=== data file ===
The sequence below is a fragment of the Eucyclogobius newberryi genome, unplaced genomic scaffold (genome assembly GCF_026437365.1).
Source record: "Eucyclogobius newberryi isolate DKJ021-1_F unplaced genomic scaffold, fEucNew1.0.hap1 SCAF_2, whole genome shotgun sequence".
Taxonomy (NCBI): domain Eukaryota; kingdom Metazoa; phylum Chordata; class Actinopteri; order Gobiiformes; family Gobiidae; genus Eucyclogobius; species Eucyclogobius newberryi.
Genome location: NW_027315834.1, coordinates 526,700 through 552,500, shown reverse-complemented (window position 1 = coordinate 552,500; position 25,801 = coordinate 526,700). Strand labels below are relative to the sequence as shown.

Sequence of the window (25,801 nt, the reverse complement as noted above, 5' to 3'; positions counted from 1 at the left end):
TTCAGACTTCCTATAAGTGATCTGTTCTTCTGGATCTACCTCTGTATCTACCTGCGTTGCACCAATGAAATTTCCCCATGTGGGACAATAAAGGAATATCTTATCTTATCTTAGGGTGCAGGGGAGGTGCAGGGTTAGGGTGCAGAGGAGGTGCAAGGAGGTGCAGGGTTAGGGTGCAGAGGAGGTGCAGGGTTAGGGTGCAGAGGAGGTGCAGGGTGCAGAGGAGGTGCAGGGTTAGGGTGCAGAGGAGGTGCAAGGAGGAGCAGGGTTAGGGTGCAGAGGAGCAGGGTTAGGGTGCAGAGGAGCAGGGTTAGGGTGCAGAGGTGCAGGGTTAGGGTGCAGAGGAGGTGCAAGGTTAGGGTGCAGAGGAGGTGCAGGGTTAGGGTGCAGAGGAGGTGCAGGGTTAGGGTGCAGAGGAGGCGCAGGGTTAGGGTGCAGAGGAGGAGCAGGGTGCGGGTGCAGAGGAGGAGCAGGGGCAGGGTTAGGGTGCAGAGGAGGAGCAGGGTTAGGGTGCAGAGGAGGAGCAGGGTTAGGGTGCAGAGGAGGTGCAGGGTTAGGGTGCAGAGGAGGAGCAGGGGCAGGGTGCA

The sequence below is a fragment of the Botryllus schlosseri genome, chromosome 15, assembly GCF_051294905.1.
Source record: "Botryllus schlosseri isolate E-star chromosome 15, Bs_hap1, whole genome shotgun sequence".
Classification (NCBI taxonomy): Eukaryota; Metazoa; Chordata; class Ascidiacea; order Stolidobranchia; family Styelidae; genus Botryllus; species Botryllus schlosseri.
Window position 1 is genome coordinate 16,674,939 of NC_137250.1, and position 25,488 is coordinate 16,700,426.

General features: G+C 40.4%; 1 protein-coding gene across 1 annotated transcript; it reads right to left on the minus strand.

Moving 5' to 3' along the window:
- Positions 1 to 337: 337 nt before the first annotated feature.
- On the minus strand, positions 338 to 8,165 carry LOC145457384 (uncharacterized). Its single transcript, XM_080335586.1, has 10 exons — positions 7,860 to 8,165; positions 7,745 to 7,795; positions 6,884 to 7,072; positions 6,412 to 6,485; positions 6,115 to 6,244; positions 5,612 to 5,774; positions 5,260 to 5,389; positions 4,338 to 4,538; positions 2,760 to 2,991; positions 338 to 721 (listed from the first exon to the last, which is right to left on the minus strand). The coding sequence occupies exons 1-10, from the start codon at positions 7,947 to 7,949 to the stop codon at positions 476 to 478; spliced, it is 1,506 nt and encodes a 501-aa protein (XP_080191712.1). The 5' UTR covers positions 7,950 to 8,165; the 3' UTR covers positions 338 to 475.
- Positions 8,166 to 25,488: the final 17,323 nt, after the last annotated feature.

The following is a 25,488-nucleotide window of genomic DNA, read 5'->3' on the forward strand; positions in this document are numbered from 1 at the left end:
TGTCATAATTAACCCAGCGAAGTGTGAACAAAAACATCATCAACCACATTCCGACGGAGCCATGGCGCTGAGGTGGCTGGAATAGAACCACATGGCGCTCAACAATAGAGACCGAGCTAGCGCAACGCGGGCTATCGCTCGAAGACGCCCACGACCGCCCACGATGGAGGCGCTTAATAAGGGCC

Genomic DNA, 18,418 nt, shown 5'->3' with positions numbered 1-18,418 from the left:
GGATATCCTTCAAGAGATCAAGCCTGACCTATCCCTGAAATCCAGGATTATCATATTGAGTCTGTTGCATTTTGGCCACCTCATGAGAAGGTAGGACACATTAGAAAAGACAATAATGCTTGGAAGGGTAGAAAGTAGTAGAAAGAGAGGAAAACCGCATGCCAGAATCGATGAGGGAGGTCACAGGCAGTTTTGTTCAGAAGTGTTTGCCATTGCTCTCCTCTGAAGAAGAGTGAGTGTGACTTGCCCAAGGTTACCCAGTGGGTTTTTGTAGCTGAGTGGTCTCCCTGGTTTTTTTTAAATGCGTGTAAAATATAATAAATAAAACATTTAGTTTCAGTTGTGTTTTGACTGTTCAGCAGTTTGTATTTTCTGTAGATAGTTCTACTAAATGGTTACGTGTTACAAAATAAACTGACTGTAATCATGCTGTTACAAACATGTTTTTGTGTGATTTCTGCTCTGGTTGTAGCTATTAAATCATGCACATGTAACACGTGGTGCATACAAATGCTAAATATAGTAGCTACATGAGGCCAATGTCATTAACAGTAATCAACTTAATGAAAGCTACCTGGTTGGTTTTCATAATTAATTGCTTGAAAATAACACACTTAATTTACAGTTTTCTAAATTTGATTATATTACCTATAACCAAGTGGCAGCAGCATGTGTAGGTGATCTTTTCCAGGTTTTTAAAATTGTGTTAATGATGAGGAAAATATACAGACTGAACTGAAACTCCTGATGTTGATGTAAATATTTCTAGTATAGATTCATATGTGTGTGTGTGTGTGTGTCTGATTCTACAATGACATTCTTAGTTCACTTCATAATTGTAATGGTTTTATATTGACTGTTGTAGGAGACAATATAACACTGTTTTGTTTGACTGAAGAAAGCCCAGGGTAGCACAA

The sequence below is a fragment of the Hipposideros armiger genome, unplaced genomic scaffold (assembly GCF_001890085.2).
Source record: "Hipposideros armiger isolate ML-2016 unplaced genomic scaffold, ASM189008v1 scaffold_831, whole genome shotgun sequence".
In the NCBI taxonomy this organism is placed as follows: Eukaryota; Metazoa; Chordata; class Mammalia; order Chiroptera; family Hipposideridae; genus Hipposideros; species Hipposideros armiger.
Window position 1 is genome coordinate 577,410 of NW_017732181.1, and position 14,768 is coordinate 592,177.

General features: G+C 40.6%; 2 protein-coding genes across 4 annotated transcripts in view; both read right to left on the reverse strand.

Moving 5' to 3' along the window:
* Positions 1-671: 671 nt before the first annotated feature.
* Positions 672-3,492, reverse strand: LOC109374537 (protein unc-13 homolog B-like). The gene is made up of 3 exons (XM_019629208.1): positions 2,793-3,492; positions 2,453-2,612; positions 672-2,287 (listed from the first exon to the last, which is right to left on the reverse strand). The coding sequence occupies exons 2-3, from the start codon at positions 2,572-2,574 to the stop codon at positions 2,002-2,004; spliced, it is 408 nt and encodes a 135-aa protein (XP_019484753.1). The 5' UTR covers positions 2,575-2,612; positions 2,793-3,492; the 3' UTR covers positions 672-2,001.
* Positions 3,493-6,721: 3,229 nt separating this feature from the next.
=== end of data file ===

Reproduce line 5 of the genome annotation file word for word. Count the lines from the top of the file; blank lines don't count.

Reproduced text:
Sequence of the window (25,801 nt, the reverse complement as noted above, 5' to 3'; positions counted from 1 at the left end):